'Brooklyn Girls' is the most hated song on the internet right now
Two days after being posted to YouTube, singer-songwriter Catey Shaw’s “Brooklyn Girls” music video has started to go viral. Unfortunately for her, its virality so far seems limited to music critics who are hate-watching it in order to write mean things about it on Twitter.
The song itself is solidly crafted and deeply irritating, the kind that’ll get wedged on a loop in your head even though you don’t want it to. Its foundation is bouncy, anthemic synth-pop with some of the punky spark of Icona Pop’s “I Love It”–and like “I Love It,” it seems specifically designed to target groups of tipsy girls on dance floors. Shaw piles on indie folk signifiers like a highly affected, old-timey vocal inflection and an en masse “whoa whoa” backing vocal in the chorus. It’s an inspired combination in that both of those styles are very popular right now, and there’s definitely some overlap between their audiences. But for anyone who’s at all averse to indie folk, it’s like taking a serviceable but not particularly great sandwich and topping it with a blast of pepper spray to the eyes.
It’s not the music that’s driving the hate-fest online as much as the song’s lyrics and video, which manage to capture every bothersome quirk Brooklyn (or at least the more gentrified parts of it) has to offer. There’s a line about how “gritty” Brooklyn girls are, exemplified by the fact that they wear combat boots during the summer and ride the subway. There’s PBR and street art and bad skateboarding. There’s a guy with a beard and a septum piercing drinking a bottle of kombucha. (To the credit of Shaw and the director, there are also people of color, which is a small relief.)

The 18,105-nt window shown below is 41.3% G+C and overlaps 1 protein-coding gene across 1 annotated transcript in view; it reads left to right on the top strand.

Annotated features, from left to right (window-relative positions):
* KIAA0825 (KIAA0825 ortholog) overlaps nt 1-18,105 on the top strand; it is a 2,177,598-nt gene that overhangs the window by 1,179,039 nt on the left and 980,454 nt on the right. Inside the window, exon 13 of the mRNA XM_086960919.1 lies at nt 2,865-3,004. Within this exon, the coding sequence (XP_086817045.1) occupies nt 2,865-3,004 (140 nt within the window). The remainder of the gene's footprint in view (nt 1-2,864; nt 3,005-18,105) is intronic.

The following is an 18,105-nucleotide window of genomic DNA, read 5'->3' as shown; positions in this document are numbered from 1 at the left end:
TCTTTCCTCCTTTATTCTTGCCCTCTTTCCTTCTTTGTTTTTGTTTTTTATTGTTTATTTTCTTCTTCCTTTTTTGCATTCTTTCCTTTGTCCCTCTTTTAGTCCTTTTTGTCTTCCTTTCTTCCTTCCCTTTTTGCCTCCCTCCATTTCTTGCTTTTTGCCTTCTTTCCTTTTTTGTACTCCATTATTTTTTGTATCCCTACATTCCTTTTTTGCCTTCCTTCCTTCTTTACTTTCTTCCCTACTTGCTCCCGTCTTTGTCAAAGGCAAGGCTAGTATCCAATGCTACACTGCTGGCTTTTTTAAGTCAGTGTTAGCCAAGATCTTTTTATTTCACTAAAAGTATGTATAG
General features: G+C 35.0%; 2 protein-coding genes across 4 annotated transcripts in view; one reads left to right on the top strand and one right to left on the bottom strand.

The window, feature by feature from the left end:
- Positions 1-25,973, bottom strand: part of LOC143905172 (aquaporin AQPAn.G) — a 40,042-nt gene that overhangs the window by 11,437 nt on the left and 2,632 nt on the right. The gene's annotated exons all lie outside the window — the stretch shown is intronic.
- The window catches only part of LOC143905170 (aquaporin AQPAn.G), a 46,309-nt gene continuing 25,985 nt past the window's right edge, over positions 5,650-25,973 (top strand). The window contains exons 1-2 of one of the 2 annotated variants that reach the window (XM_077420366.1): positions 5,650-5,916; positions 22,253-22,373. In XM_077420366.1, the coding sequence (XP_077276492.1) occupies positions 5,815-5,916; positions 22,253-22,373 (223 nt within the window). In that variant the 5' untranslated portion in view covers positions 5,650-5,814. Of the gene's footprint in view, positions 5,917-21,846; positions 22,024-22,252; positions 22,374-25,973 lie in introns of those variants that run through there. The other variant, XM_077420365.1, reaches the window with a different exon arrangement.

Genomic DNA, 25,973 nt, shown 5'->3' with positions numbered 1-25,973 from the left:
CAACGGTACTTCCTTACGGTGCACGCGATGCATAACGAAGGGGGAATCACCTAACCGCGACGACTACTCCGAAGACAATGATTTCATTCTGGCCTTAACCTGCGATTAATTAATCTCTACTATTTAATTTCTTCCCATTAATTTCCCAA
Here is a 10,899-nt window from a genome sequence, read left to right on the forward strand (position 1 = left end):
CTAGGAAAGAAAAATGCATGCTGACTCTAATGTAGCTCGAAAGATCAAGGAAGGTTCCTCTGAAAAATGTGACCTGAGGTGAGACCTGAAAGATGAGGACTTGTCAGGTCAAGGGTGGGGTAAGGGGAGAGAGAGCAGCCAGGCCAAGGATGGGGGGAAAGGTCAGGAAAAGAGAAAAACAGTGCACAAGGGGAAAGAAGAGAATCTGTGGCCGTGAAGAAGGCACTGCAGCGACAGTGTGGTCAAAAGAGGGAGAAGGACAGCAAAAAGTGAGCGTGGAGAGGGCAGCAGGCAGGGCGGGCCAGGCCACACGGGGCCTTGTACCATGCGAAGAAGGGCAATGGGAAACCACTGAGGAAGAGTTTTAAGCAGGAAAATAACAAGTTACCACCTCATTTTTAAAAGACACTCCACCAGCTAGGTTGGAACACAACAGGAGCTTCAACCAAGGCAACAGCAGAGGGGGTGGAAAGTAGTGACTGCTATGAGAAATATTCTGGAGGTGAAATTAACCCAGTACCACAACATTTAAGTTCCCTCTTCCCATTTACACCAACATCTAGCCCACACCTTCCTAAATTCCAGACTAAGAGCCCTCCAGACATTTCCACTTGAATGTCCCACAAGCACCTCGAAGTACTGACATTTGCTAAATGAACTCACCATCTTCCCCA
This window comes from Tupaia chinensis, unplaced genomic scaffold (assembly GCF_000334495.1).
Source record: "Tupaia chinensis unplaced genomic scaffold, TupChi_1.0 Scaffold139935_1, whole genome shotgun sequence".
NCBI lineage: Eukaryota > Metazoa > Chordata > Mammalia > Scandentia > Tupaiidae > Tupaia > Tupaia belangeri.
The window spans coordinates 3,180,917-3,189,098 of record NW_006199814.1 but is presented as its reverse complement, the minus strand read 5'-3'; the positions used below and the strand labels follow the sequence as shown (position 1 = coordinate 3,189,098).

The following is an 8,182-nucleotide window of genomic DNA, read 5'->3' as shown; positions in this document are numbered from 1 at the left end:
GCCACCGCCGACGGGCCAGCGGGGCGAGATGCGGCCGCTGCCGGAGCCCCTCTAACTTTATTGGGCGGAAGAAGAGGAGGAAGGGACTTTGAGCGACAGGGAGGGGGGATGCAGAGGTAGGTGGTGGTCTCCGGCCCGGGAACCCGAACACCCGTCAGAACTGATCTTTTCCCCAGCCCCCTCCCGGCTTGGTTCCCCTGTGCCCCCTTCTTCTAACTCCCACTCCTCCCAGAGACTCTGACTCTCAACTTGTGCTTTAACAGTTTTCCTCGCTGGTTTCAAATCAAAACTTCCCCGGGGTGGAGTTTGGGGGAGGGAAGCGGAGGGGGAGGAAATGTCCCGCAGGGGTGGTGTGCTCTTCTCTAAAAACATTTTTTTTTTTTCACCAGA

Shaw herself is, predictably, a newcomer to the borough, having moved there from Virginia Beach. She’s also the type of recent emigre who will say something like, “The whole thing about a Brooklyn girl is that you don’t have to be from Brooklyn.” And she will say it with a ukulele sitting nearby and a bird sitting on her shoulder.
Noisey, who was unsurprisingly one of the first outlets on the story (no one calls out hipster Brooklyn like hipsters in Brooklyn), deemed Shaw “The Rebecca Black of Brooklyn Gentrification,” which is both a sick burn and a fairly accurate assessment of the arc of her popularity so far. But unlike “Friday,” it’s not hard to imagine “Brooklyn Girls” riding the momentum from all the snarky online commentary it’s generating and actually breaking with an audience, one that’s not made up of music critics or people who live in Brooklyn. (Although it’s almost guaranteed to be ironically played at a Bushwick DJ night by the weekend.) Shaw may represent everything that Brooklynites dislike about the idiosyncratic identity their city’s acquired over the past decade, but those are the exact things that people who don’t live in the city, but would like to, are attracted to. There are probably plenty of pop fans out there who live with mom and dad and dream about being a gritty Brooklyn resident who wears combat boots and plays the ukulele and dyes their tips—and “Brooklyn Girls” will probably become their anthem.
Shaw’s playing a record release party tomorrow night. It’s in Williamsburg, naturally.